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23 03, 2020

Archiv and Ablage


Archiv and Ablage

[Written by Johanna on 2019/06/20]

The title will probably be the key word that appears in the wiki and is thus directly linked to your entry.

Table of content

  1. What is it for?
    • Ablage
    • Archiv
  2. How do I get access?
    • Ablage
    • Archiv
  3. How do I store my data there?
    • Ablage
    • Archiv
  4. Links

What is it for?

The Ablage and Archiv can be used to store your data. There are a few differences between the two:


If you want to back-up data from a running project or want to save files/data your currently working with on a Charité-Server, you can use this folder. The Ablage has space for 8TB.


Additionally to the Datenablage, we now have access to the Archiv (10TB). The Archiv can be used for data which won’t be modified anymore. Everybody should think about what they can put in the Archiv to save space in the Datenablage, e.g. already finished projects.

How do I get access?


To store data in the Ablage, you need to get permission by the Charité IT.

You must fill out this form: https://intranet.charite.de/fileadmin/user_upload/microsites/gb/it/sys/Beantragung-Rechte.pdf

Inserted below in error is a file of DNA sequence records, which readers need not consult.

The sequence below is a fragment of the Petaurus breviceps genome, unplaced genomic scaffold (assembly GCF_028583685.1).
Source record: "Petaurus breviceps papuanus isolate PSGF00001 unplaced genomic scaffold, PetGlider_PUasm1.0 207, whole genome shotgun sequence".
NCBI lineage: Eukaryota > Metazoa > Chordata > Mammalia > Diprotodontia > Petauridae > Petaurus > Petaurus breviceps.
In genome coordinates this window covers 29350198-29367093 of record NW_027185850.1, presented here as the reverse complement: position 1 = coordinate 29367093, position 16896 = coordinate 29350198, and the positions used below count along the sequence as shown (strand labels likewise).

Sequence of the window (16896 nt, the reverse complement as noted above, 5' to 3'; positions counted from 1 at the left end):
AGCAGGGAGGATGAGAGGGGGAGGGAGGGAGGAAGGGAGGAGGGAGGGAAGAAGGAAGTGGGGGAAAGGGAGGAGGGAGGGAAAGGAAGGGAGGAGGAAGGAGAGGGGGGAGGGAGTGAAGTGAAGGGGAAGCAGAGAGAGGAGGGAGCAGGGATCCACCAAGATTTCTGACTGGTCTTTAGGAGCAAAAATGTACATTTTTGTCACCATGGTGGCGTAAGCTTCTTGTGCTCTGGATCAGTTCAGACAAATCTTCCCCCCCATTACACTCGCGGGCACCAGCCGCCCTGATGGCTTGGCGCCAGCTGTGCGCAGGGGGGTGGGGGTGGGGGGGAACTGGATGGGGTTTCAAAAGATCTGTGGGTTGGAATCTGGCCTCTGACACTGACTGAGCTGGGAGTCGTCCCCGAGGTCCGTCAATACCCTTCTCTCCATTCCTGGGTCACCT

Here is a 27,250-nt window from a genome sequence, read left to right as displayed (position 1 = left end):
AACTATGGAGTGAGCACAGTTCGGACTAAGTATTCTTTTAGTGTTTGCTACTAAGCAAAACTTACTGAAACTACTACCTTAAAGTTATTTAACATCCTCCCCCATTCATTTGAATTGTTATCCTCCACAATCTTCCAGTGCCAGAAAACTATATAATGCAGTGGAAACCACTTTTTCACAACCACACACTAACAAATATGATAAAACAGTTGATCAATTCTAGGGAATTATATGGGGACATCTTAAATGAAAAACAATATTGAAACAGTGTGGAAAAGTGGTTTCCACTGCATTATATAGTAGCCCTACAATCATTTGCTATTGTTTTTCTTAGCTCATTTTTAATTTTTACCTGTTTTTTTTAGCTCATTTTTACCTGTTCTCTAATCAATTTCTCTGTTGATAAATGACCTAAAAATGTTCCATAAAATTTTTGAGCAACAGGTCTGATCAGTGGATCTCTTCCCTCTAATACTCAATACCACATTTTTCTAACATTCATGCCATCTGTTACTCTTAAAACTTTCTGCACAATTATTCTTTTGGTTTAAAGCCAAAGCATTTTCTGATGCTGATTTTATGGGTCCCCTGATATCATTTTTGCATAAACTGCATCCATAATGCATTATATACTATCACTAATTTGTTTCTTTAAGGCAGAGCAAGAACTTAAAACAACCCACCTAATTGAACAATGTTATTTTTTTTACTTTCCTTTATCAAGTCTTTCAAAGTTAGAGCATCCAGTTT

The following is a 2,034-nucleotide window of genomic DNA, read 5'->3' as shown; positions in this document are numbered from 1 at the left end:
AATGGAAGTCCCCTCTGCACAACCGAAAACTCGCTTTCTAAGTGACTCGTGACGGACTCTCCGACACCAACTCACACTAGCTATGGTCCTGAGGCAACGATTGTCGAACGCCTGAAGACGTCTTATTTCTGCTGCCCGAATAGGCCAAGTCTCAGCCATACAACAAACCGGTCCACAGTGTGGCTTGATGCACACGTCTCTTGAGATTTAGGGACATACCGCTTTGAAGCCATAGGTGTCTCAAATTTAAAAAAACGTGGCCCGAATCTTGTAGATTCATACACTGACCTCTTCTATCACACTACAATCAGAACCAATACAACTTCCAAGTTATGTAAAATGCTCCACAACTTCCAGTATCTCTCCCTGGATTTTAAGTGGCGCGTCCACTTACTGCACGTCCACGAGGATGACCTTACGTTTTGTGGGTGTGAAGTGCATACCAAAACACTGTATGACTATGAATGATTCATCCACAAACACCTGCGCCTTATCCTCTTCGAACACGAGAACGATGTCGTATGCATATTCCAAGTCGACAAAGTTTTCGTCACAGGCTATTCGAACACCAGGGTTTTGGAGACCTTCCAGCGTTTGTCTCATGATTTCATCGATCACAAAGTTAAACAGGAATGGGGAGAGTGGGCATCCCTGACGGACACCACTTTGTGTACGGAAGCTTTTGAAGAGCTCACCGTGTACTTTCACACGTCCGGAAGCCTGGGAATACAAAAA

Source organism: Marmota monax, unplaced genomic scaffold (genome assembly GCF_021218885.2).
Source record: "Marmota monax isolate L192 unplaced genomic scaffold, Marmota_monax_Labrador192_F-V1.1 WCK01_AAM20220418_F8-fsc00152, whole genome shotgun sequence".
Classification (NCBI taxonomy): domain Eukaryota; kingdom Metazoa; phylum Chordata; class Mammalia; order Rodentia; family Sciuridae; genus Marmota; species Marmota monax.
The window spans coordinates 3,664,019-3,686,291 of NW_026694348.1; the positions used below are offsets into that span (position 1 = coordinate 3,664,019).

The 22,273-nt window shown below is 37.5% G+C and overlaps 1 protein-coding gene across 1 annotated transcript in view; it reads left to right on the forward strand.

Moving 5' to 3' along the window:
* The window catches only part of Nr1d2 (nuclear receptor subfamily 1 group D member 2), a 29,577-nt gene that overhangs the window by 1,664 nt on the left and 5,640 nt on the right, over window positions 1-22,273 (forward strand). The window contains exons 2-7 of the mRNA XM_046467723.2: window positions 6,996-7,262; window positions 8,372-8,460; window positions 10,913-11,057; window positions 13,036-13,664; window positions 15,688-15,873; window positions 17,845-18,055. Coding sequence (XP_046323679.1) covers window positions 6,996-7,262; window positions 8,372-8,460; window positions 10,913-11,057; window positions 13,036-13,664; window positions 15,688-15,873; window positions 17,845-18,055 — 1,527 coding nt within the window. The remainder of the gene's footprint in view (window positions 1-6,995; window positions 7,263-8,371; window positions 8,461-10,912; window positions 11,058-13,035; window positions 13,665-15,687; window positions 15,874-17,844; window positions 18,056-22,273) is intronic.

Johanna/Leonie can help you if you should have questions.

You then find the folder DATEN here:


– AG




Because we seriously cannot modify the data once it is uploaded in the Archiv, we have to be very careful what we put there. Everybody who got granted access to the Datenablage is also able to read the Archiv. However, only Maron and Johanna/Leonie have the possibility to upload data.

How do I store my data there?


The folder structure is the following: \NAME\PROJECT

Please keep in mind that the space is limited to 8TB for the whole lab. To keep track of the Datenablage, Carsten made this google doc:


Please put all the relevant information concerning the data you want to store in this spreadsheet.


If you want to store data in the Archiv

(1) put your data in the folder ‘ready_for_archiv’ in the Datenablage

(2) Write a mail to Maron and/or Johanna/Leonie and we will move the data to the Archiv